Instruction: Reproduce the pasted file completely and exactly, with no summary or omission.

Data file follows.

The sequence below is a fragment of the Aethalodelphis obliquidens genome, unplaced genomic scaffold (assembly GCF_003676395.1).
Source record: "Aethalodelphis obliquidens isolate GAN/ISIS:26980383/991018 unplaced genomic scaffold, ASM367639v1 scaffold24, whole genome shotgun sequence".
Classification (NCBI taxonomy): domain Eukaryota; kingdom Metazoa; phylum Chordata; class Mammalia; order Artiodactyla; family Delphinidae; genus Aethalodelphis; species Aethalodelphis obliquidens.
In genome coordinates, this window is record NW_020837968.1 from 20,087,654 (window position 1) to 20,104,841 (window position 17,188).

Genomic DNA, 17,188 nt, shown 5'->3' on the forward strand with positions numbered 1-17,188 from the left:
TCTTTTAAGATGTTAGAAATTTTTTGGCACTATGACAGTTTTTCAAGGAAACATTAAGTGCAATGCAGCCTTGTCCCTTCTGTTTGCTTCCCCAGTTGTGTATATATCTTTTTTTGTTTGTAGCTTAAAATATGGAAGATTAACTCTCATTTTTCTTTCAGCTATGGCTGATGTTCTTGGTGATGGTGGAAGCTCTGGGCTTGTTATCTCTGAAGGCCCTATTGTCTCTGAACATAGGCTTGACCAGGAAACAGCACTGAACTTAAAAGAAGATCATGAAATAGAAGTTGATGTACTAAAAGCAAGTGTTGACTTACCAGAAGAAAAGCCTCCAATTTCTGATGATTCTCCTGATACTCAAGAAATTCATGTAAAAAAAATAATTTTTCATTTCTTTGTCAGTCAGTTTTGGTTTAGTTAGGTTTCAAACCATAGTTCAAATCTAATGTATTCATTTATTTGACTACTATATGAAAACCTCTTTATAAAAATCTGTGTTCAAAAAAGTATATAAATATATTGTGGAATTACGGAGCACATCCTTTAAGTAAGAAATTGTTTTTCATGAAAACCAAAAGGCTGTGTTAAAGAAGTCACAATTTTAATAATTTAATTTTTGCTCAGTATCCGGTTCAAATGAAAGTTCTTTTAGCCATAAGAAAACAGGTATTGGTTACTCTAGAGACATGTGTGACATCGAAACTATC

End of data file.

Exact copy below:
The sequence below is a fragment of the Aethalodelphis obliquidens genome, unplaced genomic scaffold (assembly GCF_003676395.1).
Source record: "Aethalodelphis obliquidens isolate GAN/ISIS:26980383/991018 unplaced genomic scaffold, ASM367639v1 scaffold24, whole genome shotgun sequence".
Classification (NCBI taxonomy): domain Eukaryota; kingdom Metazoa; phylum Chordata; class Mammalia; order Artiodactyla; family Delphinidae; genus Aethalodelphis; species Aethalodelphis obliquidens.
In genome coordinates, this window is record NW_020837968.1 from 20,087,654 (window position 1) to 20,104,841 (window position 17,188).

Genomic DNA, 17,188 nt, shown 5'->3' on the forward strand with positions numbered 1-17,188 from the left:
TCTTTTAAGATGTTAGAAATTTTTTGGCACTATGACAGTTTTTCAAGGAAACATTAAGTGCAATGCAGCCTTGTCCCTTCTGTTTGCTTCCCCAGTTGTGTATATATCTTTTTTTGTTTGTAGCTTAAAATATGGAAGATTAACTCTCATTTTTCTTTCAGCTATGGCTGATGTTCTTGGTGATGGTGGAAGCTCTGGGCTTGTTATCTCTGAAGGCCCTATTGTCTCTGAACATAGGCTTGACCAGGAAACAGCACTGAACTTAAAAGAAGATCATGAAATAGAAGTTGATGTACTAAAAGCAAGTGTTGACTTACCAGAAGAAAAGCCTCCAATTTCTGATGATTCTCCTGATACTCAAGAAATTCATGTAAAAAAAATAATTTTTCATTTCTTTGTCAGTCAGTTTTGGTTTAGTTAGGTTTCAAACCATAGTTCAAATCTAATGTATTCATTTATTTGACTACTATATGAAAACCTCTTTATAAAAATCTGTGTTCAAAAAAGTATATAAATATATTGTGGAATTACGGAGCACATCCTTTAAGTAAGAAATTGTTTTTCATGAAAACCAAAAGGCTGTGTTAAAGAAGTCACAATTTTAATAATTTAATTTTTGCTCAGTATCCGGTTCAAATGAAAGTTCTTTTAGCCATAAGAAAACAGGTATTGGTTACTCTAGAGACATGTGTGACATCGAAACTATC